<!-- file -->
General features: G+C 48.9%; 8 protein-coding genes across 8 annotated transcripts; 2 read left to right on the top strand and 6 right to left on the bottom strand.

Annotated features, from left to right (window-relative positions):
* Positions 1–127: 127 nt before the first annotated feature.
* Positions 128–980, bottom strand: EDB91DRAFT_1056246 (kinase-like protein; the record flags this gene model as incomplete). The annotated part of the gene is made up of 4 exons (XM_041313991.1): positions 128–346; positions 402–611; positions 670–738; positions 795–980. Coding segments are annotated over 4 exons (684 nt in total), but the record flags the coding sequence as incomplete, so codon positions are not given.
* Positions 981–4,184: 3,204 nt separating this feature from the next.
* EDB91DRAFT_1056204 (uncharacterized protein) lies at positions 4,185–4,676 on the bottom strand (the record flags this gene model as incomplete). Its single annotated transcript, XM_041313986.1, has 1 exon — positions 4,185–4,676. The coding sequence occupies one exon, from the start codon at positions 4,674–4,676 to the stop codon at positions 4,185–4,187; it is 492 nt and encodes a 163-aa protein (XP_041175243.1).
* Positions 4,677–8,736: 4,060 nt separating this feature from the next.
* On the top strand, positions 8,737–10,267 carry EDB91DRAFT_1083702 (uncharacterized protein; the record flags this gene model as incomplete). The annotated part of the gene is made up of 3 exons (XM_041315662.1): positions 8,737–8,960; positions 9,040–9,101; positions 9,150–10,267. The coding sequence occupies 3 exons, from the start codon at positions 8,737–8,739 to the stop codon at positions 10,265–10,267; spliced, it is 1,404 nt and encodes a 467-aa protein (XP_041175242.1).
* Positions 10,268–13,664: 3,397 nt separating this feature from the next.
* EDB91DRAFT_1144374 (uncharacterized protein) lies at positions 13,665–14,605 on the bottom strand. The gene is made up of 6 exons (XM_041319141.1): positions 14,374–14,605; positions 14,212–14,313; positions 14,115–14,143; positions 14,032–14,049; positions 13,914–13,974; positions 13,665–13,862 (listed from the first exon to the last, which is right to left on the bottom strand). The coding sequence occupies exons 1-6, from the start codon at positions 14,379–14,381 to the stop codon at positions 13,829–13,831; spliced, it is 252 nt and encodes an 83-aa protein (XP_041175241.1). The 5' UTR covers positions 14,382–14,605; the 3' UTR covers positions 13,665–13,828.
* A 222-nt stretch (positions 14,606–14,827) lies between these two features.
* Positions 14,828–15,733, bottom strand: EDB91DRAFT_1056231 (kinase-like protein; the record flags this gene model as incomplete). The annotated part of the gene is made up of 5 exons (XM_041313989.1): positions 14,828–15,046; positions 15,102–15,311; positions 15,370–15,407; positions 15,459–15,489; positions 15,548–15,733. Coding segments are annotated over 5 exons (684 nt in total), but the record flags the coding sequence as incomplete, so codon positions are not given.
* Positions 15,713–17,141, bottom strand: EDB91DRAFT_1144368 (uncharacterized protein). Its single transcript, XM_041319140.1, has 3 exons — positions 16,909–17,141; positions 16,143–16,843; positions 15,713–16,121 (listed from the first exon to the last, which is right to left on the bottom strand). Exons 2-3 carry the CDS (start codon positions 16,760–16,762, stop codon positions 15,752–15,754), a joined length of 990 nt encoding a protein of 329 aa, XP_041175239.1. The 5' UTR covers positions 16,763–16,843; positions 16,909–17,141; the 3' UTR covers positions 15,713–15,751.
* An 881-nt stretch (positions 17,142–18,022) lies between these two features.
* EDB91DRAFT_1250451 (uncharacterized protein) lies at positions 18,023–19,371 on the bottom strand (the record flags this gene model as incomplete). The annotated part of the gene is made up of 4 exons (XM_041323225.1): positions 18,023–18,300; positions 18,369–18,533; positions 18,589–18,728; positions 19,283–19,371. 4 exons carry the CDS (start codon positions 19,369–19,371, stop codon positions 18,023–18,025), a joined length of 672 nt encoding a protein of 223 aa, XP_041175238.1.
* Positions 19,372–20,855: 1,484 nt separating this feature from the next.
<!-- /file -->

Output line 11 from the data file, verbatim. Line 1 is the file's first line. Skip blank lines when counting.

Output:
* A 222-nt stretch (positions 14,606–14,827) lies between these two features.